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Bale rolls back the clock to leave Burnley looking over their shoulders

Tottenham Hotspur 4 Burnley


Tottenham Hotspur's Gareth Bale in action with Burnley's Nick Pope during yesterday's Premier League match at Tottenham Hotspur Stadium, London. Photo: Reuters/Julian Finney

Tottenham Hotspur's Gareth Bale in action with Burnley's Nick Pope during yesterday's Premier League match at Tottenham Hotspur Stadium, London. Photo: Reuters/Julian Finney

Tottenham Hotspur's Gareth Bale in action with Burnley's Nick Pope during yesterday's Premier League match at Tottenham Hotspur Stadium, London. Photo: Reuters/Julian Finney

In the first 15 minutes here, Gareth Bale produced a goal, an assist and a touchline sprint reminiscent of the days when he was the most electrifying runner in European football. It was a statement of intent, a continuation of his upturn in form and, above all, a reminder that he can still be the same devastating force he once was.

And that was just for starters. There was plenty more to come from Bale, who was evidently in the mood to prove a point on only his second Premier League start since early November. This is the sort of performance he was signed for, full of technical quality and physical power, and the sort of impact he was expected to make regularly.

In truth, it had been coming. Bale has been growing sharper in recent weeks, amassing his strength even as Tottenham Hotspur have toiled.

One could only pity Burnley for having the misfortune of facing such a driven and dynamic version of the Welshman, although Sean Dyche’s side hardly helped themselves with shambolic defending.

When he returned from Real Madrid in the summer, they called it “Bale back”. In recent months, though, it has been more like a “Bale out”. His relationship with manager Jose Mourinho has appeared strained at times and his performances have been far below the desired standard. The lack of sharpness has been obvious, as has the absence of his usual flair.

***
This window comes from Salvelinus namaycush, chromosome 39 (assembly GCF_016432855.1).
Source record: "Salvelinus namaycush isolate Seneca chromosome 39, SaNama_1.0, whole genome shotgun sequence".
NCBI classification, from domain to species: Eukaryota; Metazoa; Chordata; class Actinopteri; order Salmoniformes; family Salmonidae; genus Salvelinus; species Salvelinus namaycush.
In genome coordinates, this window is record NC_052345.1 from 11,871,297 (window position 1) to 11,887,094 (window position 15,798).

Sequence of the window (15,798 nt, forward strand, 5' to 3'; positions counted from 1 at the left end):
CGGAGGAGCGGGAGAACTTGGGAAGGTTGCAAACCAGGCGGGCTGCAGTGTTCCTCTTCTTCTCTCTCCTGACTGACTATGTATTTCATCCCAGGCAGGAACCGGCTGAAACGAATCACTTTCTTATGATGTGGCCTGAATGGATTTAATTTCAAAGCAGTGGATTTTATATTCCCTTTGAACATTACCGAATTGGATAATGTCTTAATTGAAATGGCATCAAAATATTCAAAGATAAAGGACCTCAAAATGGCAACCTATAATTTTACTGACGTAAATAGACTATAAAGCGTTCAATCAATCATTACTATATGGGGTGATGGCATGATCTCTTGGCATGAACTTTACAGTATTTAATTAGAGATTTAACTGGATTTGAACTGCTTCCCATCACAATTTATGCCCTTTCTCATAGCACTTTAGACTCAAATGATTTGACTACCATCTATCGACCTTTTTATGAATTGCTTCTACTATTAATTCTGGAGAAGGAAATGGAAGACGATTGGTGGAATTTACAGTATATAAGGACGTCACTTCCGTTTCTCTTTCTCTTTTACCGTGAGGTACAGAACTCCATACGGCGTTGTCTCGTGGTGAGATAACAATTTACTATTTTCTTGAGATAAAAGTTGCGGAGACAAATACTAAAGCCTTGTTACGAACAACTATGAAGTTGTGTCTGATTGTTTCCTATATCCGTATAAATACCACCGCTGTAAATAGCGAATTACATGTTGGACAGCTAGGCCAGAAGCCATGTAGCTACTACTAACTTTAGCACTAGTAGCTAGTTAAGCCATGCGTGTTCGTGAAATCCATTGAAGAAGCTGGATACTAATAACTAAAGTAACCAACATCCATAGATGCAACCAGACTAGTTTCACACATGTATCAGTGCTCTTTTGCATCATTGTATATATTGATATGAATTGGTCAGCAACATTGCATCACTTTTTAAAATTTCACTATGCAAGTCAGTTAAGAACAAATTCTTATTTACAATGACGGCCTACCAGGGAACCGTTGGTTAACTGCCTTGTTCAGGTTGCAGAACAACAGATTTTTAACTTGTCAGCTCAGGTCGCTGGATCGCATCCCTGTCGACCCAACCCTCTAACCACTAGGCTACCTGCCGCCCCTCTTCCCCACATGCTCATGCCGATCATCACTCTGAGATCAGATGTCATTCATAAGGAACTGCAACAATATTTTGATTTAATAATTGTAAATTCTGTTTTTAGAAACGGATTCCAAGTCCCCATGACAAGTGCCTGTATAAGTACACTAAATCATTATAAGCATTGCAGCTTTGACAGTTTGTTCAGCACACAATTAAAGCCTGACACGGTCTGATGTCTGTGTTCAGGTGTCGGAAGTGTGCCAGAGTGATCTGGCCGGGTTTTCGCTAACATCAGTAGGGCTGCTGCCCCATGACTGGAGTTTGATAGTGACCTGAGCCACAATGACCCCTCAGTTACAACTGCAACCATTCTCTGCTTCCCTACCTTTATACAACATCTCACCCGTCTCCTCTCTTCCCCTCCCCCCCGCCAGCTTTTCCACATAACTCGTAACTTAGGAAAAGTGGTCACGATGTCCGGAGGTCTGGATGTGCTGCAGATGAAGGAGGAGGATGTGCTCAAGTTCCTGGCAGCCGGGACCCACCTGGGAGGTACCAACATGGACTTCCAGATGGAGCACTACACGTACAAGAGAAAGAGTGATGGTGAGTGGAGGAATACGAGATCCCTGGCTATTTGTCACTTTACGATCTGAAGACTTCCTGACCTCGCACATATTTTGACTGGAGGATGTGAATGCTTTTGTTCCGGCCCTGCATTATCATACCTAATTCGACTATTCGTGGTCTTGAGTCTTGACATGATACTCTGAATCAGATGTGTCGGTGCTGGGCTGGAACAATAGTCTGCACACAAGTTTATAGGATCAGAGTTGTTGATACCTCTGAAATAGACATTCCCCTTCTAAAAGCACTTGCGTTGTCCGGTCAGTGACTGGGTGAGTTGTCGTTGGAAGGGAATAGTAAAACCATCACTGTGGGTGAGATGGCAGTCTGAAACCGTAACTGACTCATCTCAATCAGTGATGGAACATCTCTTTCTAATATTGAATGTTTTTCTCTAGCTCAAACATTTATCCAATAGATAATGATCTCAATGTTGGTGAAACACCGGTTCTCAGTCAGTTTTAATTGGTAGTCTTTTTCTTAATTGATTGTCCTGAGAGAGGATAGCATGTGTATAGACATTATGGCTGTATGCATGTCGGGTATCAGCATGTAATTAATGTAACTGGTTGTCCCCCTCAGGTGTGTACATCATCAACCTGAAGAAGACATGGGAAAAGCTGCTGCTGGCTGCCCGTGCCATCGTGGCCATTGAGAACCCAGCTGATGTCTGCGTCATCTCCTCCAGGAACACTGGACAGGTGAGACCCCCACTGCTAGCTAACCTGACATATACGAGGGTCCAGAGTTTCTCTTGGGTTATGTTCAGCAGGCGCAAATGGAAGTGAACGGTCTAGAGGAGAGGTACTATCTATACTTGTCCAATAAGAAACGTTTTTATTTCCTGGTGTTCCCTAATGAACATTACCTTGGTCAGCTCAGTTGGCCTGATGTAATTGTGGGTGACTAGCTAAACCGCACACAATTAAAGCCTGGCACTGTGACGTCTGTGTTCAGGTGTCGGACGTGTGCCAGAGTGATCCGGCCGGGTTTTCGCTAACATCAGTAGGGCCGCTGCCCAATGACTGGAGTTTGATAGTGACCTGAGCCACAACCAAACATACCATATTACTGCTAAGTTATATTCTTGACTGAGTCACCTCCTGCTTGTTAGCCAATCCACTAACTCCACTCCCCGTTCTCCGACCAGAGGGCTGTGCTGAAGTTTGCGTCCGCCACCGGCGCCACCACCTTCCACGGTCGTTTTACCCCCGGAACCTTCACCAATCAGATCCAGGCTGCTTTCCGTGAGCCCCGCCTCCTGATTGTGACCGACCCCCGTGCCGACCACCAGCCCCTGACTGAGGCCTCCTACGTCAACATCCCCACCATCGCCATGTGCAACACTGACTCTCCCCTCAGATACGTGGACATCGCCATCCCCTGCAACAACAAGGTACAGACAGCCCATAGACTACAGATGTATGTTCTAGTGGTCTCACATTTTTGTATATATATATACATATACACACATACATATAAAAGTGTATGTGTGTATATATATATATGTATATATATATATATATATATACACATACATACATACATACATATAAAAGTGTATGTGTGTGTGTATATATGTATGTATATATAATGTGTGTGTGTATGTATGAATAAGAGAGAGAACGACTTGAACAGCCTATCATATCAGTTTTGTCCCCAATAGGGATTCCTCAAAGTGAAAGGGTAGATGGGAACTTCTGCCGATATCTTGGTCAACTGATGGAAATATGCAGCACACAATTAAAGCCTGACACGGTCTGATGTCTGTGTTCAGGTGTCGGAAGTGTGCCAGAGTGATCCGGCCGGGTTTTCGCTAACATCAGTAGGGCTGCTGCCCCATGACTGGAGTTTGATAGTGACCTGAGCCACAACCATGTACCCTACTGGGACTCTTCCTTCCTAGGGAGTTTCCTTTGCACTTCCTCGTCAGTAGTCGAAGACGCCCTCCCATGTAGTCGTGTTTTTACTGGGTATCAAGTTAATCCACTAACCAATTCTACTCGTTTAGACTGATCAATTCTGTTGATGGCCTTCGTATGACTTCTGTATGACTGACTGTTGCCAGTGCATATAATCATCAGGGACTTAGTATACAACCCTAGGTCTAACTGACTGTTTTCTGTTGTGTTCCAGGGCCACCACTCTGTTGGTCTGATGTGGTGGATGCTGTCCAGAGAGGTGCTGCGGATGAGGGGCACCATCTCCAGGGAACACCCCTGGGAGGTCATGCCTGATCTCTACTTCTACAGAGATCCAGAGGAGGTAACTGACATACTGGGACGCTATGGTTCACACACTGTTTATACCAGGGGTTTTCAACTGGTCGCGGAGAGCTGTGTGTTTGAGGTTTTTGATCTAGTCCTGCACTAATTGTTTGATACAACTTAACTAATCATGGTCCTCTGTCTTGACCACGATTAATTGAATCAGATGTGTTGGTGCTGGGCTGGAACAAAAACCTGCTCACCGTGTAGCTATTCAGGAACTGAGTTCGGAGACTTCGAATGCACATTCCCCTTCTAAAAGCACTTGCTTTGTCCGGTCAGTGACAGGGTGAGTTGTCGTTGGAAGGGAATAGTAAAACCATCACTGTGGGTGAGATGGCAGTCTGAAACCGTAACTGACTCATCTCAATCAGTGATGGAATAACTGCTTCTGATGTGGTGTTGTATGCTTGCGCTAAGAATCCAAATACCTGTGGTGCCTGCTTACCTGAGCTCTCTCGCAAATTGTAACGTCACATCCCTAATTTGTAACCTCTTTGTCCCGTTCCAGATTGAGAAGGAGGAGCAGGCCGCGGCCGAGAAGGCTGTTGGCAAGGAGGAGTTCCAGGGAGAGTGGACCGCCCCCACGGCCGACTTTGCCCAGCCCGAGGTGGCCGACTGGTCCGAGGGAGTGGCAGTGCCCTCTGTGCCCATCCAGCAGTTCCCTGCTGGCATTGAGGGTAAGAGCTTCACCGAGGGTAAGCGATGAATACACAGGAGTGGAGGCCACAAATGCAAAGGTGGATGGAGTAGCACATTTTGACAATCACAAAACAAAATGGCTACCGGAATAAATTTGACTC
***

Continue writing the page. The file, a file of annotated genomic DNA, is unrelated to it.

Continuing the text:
But there has never been any doubt that a proper player remains beneath the topknot, even if he will not recapture the raw speed of old. He is not the same Bale who left for Spain eight years ago, yet he is still a Bale capable of bulldozing the opposition and leading Mourinho’s attack. His two goals here, and a gorgeous assist for Harry Kane, set the tone for Tottenham as they ended their poor run in thrilling style.

“There is not a single manager in the world who does not play Bale if he is in good condition,” said Mourinho, whose side moved up to eighth place in the table. “It is not about his goals, it is about his physical performance. He is not flat. He has speed in his actions.”

With Bale joining Kane, Lucas Moura and Son Heung-min in a forward-thinking front four, Tottenham did not look like a side who had lost five of their previous six league games. Burnley were poor, yes, but they were made to look so by the speed of their opponents’ movement and the imagination of their attackers.

Mourinho’s critics might point to this showing as proof of what can happen when he lets his forward players run free. Rip off the straitjacket and let them charge at the opposition, and this is the result.

Whether it works against better teams is another matter, of course, and one suspects that it will take more than one win over Burnley to convince Mourinho to recalibrate his approach.

To be clear, this was as gruelling for Burnley as it was pleasing for Tottenham. Dyche’s side are just five points clear of the relegation zone and they never looked likely to find the net here.

Nor did they appear capable of getting close to Lucas, Kane or Bale. “We defend well normally,” Dyche said. “Not so much today.”

 Stung by their poor form, Tottenham needed just 68 seconds to put the first dent in this flimsy Burnley defence, with Bale prodding home after Son’s cross was allowed to trickle across the penalty box.

“I felt comfortable,” Bale said. “My form is coming back. I have been happy all season. In the dressing room I feel comfortable and I am having fun, and I am sure it is showing on the pitch.”

The opener was just the start of a dreadful few minutes for Burnley’s centre-backs, Ben Mee and James Tarkowski, who were repeatedly exposed as their midfield melted away. The panic could be seen in their eyes long before Kane converted Tottenham’s second, racing on to Bale’s through ball.

It was one of those wonderfully measured passes, clipped with the perfect amount of fade and backspin, that cried out for Kane to surge towards goal. Not that he requires any additional encouragement to be direct. Kane being Kane, he cut on to his right foot and blasted the ball into the corner, via a deflection off Tarkowski.

Worse was to come for the visitors. In trying to clear Sergio Reguilon’s cross, Tarkowski succeeded only in flicking the ball towards Lucas. Twelve yards from goal, the Brazilian had time to take a touch before lashing his finish past Nick Pope.

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It continued after the break, with Reguilon and Son combining down the left before the ball was played out to Bale on the right. Cutting inside, his finish was brutal in its execution.

Including Europa League matches, it took him to four goals and three assists in his last four games. These are numbers that prove what the eye can see: Bale is on his way back.

Telegraph Media Group Limited [2021]